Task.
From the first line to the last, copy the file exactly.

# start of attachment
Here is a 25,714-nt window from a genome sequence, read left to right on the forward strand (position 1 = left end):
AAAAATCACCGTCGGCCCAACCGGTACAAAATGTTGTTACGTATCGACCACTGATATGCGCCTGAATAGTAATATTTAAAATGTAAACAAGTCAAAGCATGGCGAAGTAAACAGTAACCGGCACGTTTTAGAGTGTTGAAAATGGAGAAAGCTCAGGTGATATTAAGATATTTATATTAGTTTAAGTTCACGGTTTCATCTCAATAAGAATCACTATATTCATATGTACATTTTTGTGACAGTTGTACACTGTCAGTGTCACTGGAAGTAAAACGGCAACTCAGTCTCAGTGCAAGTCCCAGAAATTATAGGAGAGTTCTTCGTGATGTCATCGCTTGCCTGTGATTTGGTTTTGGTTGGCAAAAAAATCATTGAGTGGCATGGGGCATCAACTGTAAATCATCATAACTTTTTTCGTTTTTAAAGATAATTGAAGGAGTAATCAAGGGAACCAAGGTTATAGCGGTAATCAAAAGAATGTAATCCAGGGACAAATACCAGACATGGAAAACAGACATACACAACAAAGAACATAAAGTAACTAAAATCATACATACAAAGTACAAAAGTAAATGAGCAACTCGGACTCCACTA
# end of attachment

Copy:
Here is a 25,714-nt window from a genome sequence, read left to right on the forward strand (position 1 = left end):
AAAAATCACCGTCGGCCCAACCGGTACAAAATGTTGTTACGTATCGACCACTGATATGCGCCTGAATAGTAATATTTAAAATGTAAACAAGTCAAAGCATGGCGAAGTAAACAGTAACCGGCACGTTTTAGAGTGTTGAAAATGGAGAAAGCTCAGGTGATATTAAGATATTTATATTAGTTTAAGTTCACGGTTTCATCTCAATAAGAATCACTATATTCATATGTACATTTTTGTGACAGTTGTACACTGTCAGTGTCACTGGAAGTAAAACGGCAACTCAGTCTCAGTGCAAGTCCCAGAAATTATAGGAGAGTTCTTCGTGATGTCATCGCTTGCCTGTGATTTGGTTTTGGTTGGCAAAAAAATCATTGAGTGGCATGGGGCATCAACTGTAAATCATCATAACTTTTTTCGTTTTTAAAGATAATTGAAGGAGTAATCAAGGGAACCAAGGTTATAGCGGTAATCAAAAGAATGTAATCCAGGGACAAATACCAGACATGGAAAACAGACATACACAACAAAGAACATAAAGTAACTAAAATCATACATACAAAGTACAAAAGTAAATGAGCAACTCGGACTCCACTA